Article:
## Monday, November 13, 2017

### (R) F-Test

You may remember the F-Test from the previous article on multiple linear regression. In this entry, we will further delve into the concept of the F-Test.

The F-Test is a statistical method for comparing two population variances. It’s most recognized utilization is as one of the aspects of the ANOVA method. This method will be discussed in a later article.

Essentially, the F-Test model enables the creation of a test statistic, critical value and a distribution model. With these values derived, a hypothesis test can be stated, and from such, the comparison of two variance can be achieved.

Some things to keep in mind before moving forward:

1. The F-Test assumes that the samples provided, originated from a normal distribution.

2. The F-Test attempts to discover whether two samples originate from populations with equal variances.

So for example, if we were comparing the following two samples:

samp1 <- c(-0.73544189, 0.36905647, 0.69982679, -0.91131589, -1.84019291, -1.02226811, -1.85088278, 2.24406451, 0.63377787, -0.80777949, 0.60145711, 0.43853971, -1.76386879, 0.32665597, 0.32333871, 0.90197004, 0.29803556, 0.47333427, 0.23710263, -1.48582332, -0.45548478, 0.36490345, -0.08390139, -0.46540965, -1.66657385)

samp2 <- c(0.67033912, -1.23197505, -0.18679478, 1.06563032, 0.08998155, 0.22634414, 0.06541938, -0.22454059, -1.00731073, -1.43042950, -0.62312404, -0.22700636, -0.71908729, -0.36873910, 0.15653935, -0.19328338, 0.56259671, 0.31443699, 1.02898245, 1.18903593, -0.14576090, 0.68375259, -0.15348007, 1.58654607, 0.01616986)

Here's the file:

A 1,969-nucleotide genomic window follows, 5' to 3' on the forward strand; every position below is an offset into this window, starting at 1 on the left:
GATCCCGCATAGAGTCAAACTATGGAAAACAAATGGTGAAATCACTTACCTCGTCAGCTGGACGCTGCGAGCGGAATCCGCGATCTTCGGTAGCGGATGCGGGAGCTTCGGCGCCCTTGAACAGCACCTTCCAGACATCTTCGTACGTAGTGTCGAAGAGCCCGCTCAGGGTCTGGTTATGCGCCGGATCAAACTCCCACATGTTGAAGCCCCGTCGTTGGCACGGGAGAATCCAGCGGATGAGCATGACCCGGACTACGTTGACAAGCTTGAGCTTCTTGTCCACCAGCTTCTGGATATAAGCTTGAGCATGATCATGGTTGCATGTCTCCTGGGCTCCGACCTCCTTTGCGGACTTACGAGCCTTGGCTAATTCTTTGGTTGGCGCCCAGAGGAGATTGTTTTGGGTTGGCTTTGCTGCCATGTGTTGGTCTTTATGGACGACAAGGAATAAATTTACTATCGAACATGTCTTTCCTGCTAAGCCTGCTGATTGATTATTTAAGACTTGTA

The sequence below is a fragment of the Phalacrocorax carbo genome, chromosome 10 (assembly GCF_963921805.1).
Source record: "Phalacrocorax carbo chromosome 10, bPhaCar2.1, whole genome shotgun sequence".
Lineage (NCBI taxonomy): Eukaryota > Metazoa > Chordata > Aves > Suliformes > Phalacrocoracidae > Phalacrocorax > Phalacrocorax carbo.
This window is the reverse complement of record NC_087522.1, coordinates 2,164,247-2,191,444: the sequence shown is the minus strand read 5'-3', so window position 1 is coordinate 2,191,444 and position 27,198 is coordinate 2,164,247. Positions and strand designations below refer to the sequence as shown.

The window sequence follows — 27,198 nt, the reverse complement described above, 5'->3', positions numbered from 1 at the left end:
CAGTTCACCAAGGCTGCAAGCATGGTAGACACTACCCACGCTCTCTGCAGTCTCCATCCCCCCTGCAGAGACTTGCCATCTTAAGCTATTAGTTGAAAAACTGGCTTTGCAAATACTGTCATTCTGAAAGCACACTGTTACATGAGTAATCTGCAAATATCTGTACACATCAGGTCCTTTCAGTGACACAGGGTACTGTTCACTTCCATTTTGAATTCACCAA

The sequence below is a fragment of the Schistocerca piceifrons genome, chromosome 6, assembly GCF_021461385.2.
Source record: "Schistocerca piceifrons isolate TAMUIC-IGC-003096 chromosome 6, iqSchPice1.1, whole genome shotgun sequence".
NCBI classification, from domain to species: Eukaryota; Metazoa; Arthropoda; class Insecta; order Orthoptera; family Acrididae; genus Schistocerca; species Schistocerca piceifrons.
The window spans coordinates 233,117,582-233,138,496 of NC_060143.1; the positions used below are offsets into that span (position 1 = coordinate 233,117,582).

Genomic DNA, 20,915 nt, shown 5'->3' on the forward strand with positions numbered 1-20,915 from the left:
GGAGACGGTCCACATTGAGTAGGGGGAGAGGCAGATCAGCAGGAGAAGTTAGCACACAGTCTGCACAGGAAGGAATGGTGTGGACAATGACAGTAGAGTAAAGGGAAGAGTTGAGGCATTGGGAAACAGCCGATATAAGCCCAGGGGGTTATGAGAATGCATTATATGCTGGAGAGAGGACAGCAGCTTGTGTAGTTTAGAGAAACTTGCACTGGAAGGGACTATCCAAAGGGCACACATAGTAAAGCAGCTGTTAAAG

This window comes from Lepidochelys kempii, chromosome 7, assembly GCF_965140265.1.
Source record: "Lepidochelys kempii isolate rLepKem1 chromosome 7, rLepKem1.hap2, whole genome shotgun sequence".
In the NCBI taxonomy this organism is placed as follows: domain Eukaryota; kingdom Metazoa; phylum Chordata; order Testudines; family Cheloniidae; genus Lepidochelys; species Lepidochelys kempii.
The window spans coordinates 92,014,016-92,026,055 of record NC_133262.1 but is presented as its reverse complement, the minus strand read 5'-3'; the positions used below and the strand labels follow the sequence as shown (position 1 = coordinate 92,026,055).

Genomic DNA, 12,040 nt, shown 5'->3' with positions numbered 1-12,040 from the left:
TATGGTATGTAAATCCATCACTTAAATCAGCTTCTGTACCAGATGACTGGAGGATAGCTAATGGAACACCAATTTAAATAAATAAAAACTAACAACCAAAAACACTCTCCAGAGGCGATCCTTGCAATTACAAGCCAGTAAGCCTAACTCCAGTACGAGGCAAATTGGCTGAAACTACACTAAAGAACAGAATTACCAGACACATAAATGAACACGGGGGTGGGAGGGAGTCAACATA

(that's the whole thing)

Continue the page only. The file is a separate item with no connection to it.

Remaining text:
For a right tailed test, we would state the following hypothesis:

H0: σ2/1 =σ2/2
Ha: σ2/1>σ2/2

# Null Hypothesis = Variances are equal. #

# Alternative Hypothesis = The first measurement of variance is greater than the second measurement of variance. #

With both samples imported into R, we can now utilize the following code to perform the F-Test:

(We will assume an alpha of .05):

var.test(samp1, samp2, alternative = "greater", conf.level = .95)

Which produces the output:

F test to compare two variances

data: samp1 and samp2
F = 1.9112, num df = 24, denom df = 24, p-value =
0.05975
alternative hypothesis: true ratio of variances is greater than 1
95 percent confidence interval:

0.9634237 Inf
sample estimates:
ratio of variances
1.911201

Let us review each aspect of this output:

“ F = “ is the F-Test test statistic.

“num df = “ is the value of the degrees of freedom found within the numerator.

“denom df = “ is the value of the degrees of freedom found within the denomenator.

“p-value = “ is the probability of the corresponding F-Test statistic.

“95 percent confidence interval:” is the ratio between the two population variances at the 95% confidence level.

“ratio of variances” is the value of the variance of sample 1 divided by the variance of sample 2.

Looking at the p-value, which is greater than our alpha value (0.05975 > .05), we cannot conclude, that at a 95% confidence level, that our samples were taken from populations with differing variances.